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Who has a good (and extensive) selection of Japanese Whiskeys?

Preferably in/around Midtown West.

I know that Flatiron is famed for its whiskey and single malt selections, but they only have 4 whiskeys from Japan.

Any and all recommendations appreciated.

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  1. Ipse, just curious - what are the distinctive characteristics of Japanese whiskey?

    6 Replies
      1. re: kathryn

        That's a bit too glib.

        That's sort like saying all sashimi is seafood.

        1. re: ipsedixit

          But it is generally true.

          I'm no expert, but I have tasted most of the Suntory imports (Hibiki 12 and 17, and a couple of the Yamazakis, etc.) and while they're lovely, I don't find them distinctly different from any other Scotch-style whiskey. They are perhaps lighter and more floral, but that's about the only difference I could pick out.

          1. re: loratliff

            We can all agree that they *are* different, but how different is matter of personal opinion and relative.

            I mean, for example, CA Pinot Noir and Oregon Pinot Noir for some people are pretty much the same with maybe the CAs being a bit more bold. But others will proclaim that there is a subtle, but significant, difference, essentially that (to borrow what is now a rather hackneyed phrase) "the difference between CA and OR Pinot Noir is like the difference between ripe fruit and fresh fruit."

          2. re: ipsedixit

            I find it's a helpful starting point if you know that you do or do not like scotch. I included a link that does go into more detail. Here are even more links.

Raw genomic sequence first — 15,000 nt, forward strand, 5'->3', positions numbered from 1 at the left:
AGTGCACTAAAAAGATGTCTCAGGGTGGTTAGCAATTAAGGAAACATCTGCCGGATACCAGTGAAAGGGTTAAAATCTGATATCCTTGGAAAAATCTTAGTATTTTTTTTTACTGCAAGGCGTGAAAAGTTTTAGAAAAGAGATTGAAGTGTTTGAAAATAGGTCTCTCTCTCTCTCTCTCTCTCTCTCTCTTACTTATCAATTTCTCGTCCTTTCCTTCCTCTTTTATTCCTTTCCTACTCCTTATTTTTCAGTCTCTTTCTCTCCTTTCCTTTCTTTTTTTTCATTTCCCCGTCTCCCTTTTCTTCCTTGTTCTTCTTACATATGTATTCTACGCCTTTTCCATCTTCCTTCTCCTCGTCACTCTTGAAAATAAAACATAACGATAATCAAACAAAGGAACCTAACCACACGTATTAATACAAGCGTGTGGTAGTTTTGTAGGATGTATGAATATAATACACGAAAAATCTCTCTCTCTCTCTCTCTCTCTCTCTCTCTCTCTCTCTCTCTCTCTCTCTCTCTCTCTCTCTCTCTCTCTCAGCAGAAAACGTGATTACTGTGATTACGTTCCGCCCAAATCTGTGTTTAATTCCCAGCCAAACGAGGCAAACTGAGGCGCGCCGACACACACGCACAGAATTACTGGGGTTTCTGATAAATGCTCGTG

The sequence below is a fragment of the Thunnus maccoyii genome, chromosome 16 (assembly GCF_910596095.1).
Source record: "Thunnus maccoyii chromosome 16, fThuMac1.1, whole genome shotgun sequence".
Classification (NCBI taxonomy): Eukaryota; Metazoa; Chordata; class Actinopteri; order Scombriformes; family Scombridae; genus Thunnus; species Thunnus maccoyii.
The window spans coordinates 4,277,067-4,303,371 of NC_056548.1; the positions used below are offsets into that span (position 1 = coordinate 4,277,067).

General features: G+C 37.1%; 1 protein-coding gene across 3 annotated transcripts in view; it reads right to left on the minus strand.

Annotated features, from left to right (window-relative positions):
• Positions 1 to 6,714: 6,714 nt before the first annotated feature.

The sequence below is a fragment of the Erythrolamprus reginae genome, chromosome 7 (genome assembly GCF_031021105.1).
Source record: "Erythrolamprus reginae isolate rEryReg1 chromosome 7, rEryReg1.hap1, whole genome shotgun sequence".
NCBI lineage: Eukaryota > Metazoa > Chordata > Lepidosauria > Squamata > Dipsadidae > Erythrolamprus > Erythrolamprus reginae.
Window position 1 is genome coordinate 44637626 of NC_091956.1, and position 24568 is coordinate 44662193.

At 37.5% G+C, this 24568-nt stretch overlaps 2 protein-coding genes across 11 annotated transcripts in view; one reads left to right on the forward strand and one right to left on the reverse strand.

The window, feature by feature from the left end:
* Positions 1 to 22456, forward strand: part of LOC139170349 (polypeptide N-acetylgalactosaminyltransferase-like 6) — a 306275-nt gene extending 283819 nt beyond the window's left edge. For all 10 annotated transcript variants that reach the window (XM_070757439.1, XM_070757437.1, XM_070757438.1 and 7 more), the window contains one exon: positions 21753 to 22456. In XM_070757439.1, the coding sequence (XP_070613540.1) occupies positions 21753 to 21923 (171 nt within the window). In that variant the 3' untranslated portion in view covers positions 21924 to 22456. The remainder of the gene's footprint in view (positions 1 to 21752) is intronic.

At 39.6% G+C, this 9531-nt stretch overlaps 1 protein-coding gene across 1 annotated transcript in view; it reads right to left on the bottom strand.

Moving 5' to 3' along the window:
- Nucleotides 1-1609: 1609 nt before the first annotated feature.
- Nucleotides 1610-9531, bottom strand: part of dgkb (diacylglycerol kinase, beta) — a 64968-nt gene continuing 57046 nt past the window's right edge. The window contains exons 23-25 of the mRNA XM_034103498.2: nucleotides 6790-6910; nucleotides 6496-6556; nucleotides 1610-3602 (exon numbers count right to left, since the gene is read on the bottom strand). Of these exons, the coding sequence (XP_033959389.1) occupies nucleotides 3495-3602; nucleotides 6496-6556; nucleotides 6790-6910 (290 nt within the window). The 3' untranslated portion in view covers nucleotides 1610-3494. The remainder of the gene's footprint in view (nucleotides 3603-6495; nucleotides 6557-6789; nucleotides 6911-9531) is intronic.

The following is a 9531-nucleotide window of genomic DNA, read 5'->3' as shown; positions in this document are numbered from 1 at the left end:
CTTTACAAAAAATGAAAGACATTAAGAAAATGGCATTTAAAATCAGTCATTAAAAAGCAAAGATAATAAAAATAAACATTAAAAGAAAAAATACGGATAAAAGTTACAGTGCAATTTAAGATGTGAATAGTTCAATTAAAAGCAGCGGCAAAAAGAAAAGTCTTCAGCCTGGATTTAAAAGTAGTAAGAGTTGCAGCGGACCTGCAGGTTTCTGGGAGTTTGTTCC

Demystifying Japanese Whiskey
            http://tastingnotesnyc.com/2013/01/31...
            Japanese Whiskeys, Translated From the Scottish
            http://www.nytimes.com/2012/09/12/din...

        2. re: Veggo

          That's what I'd like to find out.

        3. I thought there were only 6 or so Japanese whiskeys imported into the USA officially, total.

          I want to say that Momofuku Ssam or Booker & Dax has them all but I'm not sure.

          Try Sakamai:
          http://static.squarespace.com/static/...

          1. Cherry at The Dream Hotel has 6 at last count (and for now I think that's all that's available in the US).

              1. Its not midtown, but one of my favorite places for whiskey is Brandy Library in Tribeca. According to the website, they have 4 Japanese whiskeys.

                1. In case you haven't seen it already (and proof, as if more were needed, that the Times often takes its lead from CBS) :

                  http://tmagazine.blogs.nytimes.com/20...

                  4 Replies
                  1. re: Phil Ogelos

                    I demand full attribution!

                    Well, at least a free subscription ...

                    1. re: ipsedixit

                      "attribution" for what, exactly, ipse? I can't see you having referenced that article here (unless you're quoted in it -but then how could anyone know that?)

                      1. re: Phil Ogelos